One important, but often neglected, aspect of communication is the act of reflection.
Reflection simply means that you review things and learn. We can learn from what went well and also from what went not so well. Experience provides us with data and feedback. If we take the data and feedback and use it to grow our skills and abilities we’ll get better and better at whatever it is we are trying to improve.
Face to face communication is no different so use the power of reflection to improve your skills.
There’s no right or wrong way to reflect on anything. We’re all different. You can reflect straight after a conversation or presentation and analyse what went well or badly then determine what, if anything, you will do to improve next time the situation arises. Some people like to reflect much later when they are quiet and they have the time to reflect more deeply and with more focus. I reflect and analyse conversations and presentations over many different timescales. I particularly like to reflect long-term and the end of every year is a good time for me to do this.
To further enhance the benefits you gain from reflection, you may like to try one technique I use regularly — especially right after a difficult conversation or a training event. It works for me and it may well work for you. Adapt it to suit yourself and then reflect on the results you get. Whatever works most effectively for you is the most important thing.
This technique is one used regularly by practitioners of Neuro-linguistic Programming, or NLP, and it’s known as Perceptual Positioning. It may well feel awkward at first but no-one’s watching you and remember that everything new can feel strange at first.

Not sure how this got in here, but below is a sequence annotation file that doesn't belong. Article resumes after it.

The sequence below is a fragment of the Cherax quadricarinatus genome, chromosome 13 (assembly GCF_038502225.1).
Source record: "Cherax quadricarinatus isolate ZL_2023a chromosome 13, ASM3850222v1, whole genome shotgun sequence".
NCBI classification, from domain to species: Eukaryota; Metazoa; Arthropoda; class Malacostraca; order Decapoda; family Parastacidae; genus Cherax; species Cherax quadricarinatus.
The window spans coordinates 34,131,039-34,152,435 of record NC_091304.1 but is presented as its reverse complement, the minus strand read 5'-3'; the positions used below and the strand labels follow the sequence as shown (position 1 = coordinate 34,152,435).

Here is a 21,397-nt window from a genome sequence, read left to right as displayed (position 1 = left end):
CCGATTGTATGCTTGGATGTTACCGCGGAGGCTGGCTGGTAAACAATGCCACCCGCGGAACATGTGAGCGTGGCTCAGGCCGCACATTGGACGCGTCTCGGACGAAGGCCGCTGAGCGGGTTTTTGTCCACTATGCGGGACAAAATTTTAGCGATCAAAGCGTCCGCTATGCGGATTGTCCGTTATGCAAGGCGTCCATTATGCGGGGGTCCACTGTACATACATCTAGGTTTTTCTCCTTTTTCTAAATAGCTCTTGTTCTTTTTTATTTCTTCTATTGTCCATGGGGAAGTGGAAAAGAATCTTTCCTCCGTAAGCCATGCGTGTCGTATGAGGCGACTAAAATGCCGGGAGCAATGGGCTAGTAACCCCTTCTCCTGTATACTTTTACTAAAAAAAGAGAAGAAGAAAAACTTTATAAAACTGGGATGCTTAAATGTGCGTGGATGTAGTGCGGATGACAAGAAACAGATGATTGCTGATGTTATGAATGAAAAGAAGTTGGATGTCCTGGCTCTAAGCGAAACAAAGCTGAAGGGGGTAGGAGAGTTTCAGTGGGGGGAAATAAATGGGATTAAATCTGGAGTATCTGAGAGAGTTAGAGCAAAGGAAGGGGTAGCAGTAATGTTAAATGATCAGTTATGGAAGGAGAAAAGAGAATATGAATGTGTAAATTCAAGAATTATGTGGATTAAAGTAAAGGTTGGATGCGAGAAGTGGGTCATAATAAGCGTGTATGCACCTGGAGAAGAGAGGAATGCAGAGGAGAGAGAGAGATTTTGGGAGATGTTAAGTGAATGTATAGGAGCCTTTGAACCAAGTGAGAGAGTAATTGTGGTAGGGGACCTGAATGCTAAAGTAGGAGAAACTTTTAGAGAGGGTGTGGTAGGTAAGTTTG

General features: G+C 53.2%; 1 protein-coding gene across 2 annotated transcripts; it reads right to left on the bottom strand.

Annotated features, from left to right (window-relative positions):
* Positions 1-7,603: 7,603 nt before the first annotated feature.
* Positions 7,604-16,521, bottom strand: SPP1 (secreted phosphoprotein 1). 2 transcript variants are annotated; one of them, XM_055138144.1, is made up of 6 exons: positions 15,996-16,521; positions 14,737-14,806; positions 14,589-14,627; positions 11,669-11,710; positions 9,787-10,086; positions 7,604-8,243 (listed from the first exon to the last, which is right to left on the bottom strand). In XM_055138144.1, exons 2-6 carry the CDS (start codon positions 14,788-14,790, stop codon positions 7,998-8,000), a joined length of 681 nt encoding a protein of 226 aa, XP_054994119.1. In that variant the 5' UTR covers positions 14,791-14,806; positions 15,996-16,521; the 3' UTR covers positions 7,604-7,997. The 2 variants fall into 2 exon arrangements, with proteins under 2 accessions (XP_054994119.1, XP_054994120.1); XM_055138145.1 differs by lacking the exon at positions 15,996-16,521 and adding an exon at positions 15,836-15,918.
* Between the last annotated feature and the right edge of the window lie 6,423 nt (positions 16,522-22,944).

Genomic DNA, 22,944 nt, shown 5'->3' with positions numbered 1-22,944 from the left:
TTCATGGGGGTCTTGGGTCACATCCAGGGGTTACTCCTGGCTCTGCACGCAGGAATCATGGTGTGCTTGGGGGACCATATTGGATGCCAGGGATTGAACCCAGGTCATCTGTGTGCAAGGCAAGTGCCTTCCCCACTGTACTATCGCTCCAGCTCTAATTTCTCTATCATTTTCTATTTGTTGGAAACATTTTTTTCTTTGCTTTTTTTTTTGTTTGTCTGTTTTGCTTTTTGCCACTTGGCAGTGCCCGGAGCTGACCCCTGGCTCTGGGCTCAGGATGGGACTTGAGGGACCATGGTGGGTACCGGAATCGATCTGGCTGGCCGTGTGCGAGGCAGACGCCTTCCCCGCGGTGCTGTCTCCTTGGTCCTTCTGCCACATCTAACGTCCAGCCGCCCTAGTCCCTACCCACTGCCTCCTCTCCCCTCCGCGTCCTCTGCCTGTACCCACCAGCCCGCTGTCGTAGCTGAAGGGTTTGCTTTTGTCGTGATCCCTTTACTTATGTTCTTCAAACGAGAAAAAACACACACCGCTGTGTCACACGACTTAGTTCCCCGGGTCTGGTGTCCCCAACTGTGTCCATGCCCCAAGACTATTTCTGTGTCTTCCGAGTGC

If you’re analysing a conversation that didn’t go as well as you’d hoped try the following:
Take two chairs and place them opposite one another. Sit in one chair. Replay the conversation in your mind as if watching a movie. You can see the other person and their reactions to your words and gestures. You can watch and listen to their gestures and words to you. Experiencing this replay from your own perspective is known as first position.
Now physically move to sit in the other chair and replay the conversation again as a movie. The difference is that this time you’ll get into the mind of the other person. You’ll try to experience the event from their perspective. Match the way they sit and how they talk and try to feel how they’d feel and think about your words and gestures. Remember that as you are now the other person you can now see yourself in the original chair and hear you using your own words and making your own gestures. This bit may feel very weird at first but can be very illuminating. How are you sitting? What facial expressions do you use? What’s your tone of voice like? How does it emotionally affect the person you now inhabit and how do they respond back to you? Experiencing the event from this perspective is known as second position.
Now physically stand up and move away from both chairs until you can comfortably visualise looking at yourself and the other person from a neutral or third position perspective. Replay the conversation and note how both participants, you and the other person, react to each other.
Now here’s a real mind blower. From this third position is there any advice or useful comment you could pass back to your first position self to help them out for next time? If there is then just let yourself know it.
Now go back the original chair and replay the conversation again from your own first position perspective; along with any new knowledge or perspective you’ve gained from the exercise. It can be fascinating to note how the scenario has altered. You may find that whole areas of your communication landscape have changed. Things you were completely sure of before can seem far more fluid and open to interpretation now. It can feel very strange and disorienting but the knowledge you now have may well help you grow and adapt and the next conversation you have with that person could go in completely new ways.
If you’re a trainer or a speaker you can place yourself in the mind and position of an audience member for second position. If you’re a salesperson, place yourself in the mind and position of your customer for second position. If you’re a parent then go for the child’s point of view. It works across the board so experiment a little.
Try it and see if it works for you. Nothing ventured — nothing gained.
Always reflect with an open mind and you’ll find there are always new things to learn.
Andrew D Pope